Editorial employees work in the newsroom at the headquarters of The Associated Press in New York on Tuesday. (Mark Lennihan/AP)

More than four dozen media organizations joined forces Tuesday to sharply rebuke the Justice Department for secretly gathering the phone records of Associated Press journalists, calling on the department to promptly return the records and disclose all other pending subpoenas related to the news media.

“The scope of this action calls into question the very integrity of Department of Justice policies toward the press and its ability to balance, on its own, its police powers against the First Amendment rights of the news media and the public’s interest in reporting on all manner of government conduct,” the media outlets and associations, including The Washington Post, wrote in a letter to Attorney General Eric H. Holder Jr. and Deputy Attorney General James M. Cole.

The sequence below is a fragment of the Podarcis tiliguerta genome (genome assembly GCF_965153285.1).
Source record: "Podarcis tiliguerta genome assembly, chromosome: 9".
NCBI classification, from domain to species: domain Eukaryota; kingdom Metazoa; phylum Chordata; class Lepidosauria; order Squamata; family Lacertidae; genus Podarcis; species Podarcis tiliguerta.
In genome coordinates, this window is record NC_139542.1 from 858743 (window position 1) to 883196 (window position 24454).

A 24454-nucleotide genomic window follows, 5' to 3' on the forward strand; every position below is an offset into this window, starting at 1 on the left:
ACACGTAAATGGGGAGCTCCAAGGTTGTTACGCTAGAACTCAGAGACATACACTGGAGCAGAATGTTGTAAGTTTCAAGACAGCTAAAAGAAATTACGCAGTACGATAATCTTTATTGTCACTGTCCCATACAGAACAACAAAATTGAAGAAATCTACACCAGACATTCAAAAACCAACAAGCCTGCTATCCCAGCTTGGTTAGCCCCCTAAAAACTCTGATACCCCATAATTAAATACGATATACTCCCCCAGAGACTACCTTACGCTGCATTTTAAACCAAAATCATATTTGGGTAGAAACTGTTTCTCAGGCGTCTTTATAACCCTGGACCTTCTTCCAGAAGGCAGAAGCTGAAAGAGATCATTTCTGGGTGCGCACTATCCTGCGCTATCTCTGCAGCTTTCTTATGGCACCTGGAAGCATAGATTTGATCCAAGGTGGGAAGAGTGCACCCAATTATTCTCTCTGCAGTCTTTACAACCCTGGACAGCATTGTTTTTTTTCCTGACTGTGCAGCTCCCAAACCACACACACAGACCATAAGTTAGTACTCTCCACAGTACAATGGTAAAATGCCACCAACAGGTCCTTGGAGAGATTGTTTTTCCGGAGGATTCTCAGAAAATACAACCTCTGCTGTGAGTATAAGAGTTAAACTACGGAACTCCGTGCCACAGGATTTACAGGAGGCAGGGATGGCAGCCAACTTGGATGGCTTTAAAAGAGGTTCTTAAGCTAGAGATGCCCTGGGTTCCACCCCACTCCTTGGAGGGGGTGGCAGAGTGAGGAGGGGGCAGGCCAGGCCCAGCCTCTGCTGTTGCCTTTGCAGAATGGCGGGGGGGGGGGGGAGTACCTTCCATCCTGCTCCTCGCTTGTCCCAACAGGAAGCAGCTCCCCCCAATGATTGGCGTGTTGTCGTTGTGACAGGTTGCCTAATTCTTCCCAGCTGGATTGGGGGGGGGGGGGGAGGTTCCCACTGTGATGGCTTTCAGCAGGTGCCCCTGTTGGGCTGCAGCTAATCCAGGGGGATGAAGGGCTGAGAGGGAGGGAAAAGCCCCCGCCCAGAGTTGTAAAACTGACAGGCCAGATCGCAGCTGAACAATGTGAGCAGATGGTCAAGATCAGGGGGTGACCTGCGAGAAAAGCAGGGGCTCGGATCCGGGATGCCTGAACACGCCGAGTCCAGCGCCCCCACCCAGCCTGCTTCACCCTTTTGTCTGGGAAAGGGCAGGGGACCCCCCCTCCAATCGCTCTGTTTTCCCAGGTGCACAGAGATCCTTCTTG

The AP’s president, Gary B. Pruitt, said Monday that authorities obtained phone records of journalists working for the wire service, a move he characterized as a “massive and unprecedented intrusion.” The records were collected as part of an investigation into the disclosure of classified information about a failed al-Qaeda plot last year. Holder characterized the leak as “very, very serious” at a Tuesday news conference.

The letter, which was sent by the Reporters Committee for Freedom of the Press, a nonprofit group that provides legal assistance to journalists at no cost, demands that the records be returned to the AP and that copies be destroyed. Failing that, the letter says, the records should at least be barred from further use.

Holder told reporters Tuesday that he had recused himself from investigating the leak. The FBI, he said, is looking into the leak under Cole’s supervision and under the direction of the U.S. attorney for the District of Columbia.

Holder expressed confidence that all rules and regulations were followed in the probe. But the media coalition charged that his department appeared to run afoul of guidelines, including those requiring the scope of a subpoena to be as narrow as possible and, with exceptions, disclosure of the intent to pursue a subpoena.